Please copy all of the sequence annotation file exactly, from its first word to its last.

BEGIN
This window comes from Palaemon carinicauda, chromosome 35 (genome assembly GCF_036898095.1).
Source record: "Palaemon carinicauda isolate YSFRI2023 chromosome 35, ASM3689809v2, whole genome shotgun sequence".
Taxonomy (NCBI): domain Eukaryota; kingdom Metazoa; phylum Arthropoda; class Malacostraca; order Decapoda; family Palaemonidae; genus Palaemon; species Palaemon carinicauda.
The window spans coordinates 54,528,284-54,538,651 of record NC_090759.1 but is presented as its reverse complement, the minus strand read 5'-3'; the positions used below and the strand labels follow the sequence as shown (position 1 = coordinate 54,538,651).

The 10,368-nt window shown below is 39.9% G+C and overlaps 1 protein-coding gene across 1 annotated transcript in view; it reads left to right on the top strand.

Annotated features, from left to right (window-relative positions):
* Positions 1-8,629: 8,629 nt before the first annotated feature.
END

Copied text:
This window comes from Palaemon carinicauda, chromosome 35 (genome assembly GCF_036898095.1).
Source record: "Palaemon carinicauda isolate YSFRI2023 chromosome 35, ASM3689809v2, whole genome shotgun sequence".
Taxonomy (NCBI): domain Eukaryota; kingdom Metazoa; phylum Arthropoda; class Malacostraca; order Decapoda; family Palaemonidae; genus Palaemon; species Palaemon carinicauda.
The window spans coordinates 54,528,284-54,538,651 of record NC_090759.1 but is presented as its reverse complement, the minus strand read 5'-3'; the positions used below and the strand labels follow the sequence as shown (position 1 = coordinate 54,538,651).

The 10,368-nt window shown below is 39.9% G+C and overlaps 1 protein-coding gene across 1 annotated transcript in view; it reads left to right on the top strand.

Annotated features, from left to right (window-relative positions):
* Positions 1-8,629: 8,629 nt before the first annotated feature.